Is it Getting Hot in Here? How Heating the Skin on Your Feet May Help Rehabilitate Loss of Balance

Posted on Wednesday, May 15th, 2024

Written by Joyce Kuipers

Someone tying their shoe laces

When was the last time you looked at your feet and thought, “I am so grateful I can feel the ground beneath my feet?” You are probably far more apt to notice these workhorse appendages when you stub your toe and curse the day you were born from the pain. But, as the old saying goes, “you don’t know what you have until you lose it,” and this may be especially true when it comes to the feeling in your feet.

Imagine that you feel nothing when you stub your toe or trip on things because you can’t feel them underneath your foot. This is what can happen when the foot is no longer able to sense tactile inputs from the environment and relay this information to the muscles involved in maintaining balance. It’s more common than you might realize — both diabetes and the natural process of aging can cause skin receptors in the foot to lose their ability to sense tactile information from the environment, making it hard to maintain balance.

Much like a baseball being hit to outfield, once lost, natural foot sensitivity is going, going gone.

Research from the Department of Human Health and Nutritional Sciences may offer a new approach to this loss of function. Dr. Leah Bent and her team have found that enhancing skin sensitivity of the foot sole with gentle heating can improve motor reflexes in the lower leg muscles. It’s the first study to show the rehabilitative potential of heat to improve balance and posture control.

“Losing cutaneous receptors within the foot increases health risks such as falls and wound development because essentially you are ‘walking blind.’ This, in turn, decreases confidence and feelings of safety,” explains PhD candidate and lead author Erika Howe.

When people lose their confidence in walking, they are more likely to become dependent on mobility aids or become less active. “Mobility is independence,” notes Howe.

The idea behind the study was brilliantly simple. Previous research by others in the field showed that heating the skin on the sole of the foot can increase its sensitivity to sensory input. Howe and Bent took this one step further to ask: if skin can be made more sensitive with heat, might that also translate to enhanced motor reflexes to improve balance?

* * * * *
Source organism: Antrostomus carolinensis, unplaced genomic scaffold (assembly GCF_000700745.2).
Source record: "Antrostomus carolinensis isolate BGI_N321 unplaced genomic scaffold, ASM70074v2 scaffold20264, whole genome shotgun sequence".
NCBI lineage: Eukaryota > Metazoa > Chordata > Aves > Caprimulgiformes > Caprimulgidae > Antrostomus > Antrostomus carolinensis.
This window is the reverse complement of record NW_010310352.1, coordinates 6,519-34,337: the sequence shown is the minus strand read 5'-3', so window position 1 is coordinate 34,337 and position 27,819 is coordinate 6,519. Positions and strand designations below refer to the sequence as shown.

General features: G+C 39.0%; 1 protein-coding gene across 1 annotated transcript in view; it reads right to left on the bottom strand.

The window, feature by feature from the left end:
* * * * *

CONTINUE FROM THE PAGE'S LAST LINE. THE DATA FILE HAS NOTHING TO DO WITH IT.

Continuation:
In a study published in the Journal of Applied Physiology, the researchers measured motor reflexes in the lower leg muscle in response to foot vibration. When the skin on the heel of the foot was gently warmed beforehand, it led to a significant increase in the motor reflex response. Essentially, the heat helped restore communication between the foot skin receptors and lower leg muscles.

While more research is needed to fully explain this connection, one possibility is an increase in blood flow. By applying heat to a specific location, the resulting increase in blood flow can bring nutrients and/or oxygen necessary for skin receptors to function more effectively. More sensitive receptors mean more information is relayed to the muscles of the foot and lower leg, giving the body a better chance to equilibrate to whatever surface it is standing on to stay upright.

While other senses, such as sight, play a huge part in maintaining balance, recovering some functionality of the foot could significantly impact rehabilitation practices.

“Heat is an easy sell because everyone likes to feel warm and cozy. It can be easily integrated into clinical interventions,” says Howe. “Therapeutic strategies that are attractive to the user are an added benefit.”

Trips and falls are well-known risks for the elderly. But Howe suggests that it’s never too early for people of all age groups to start appreciating the hard work that their feet do. Even standing still, your feet and lower leg muscles are working tirelessly to keep you upright.

“Appreciate and acknowledge tactile involvement in movement and balance. Being able to feel with your feet is usually taken for granted, and it’s hard to miss it until it’s gone,” says Howe.

Read the article in the Journal of Applied Physiology.

Read about other CBS Research Highlights.

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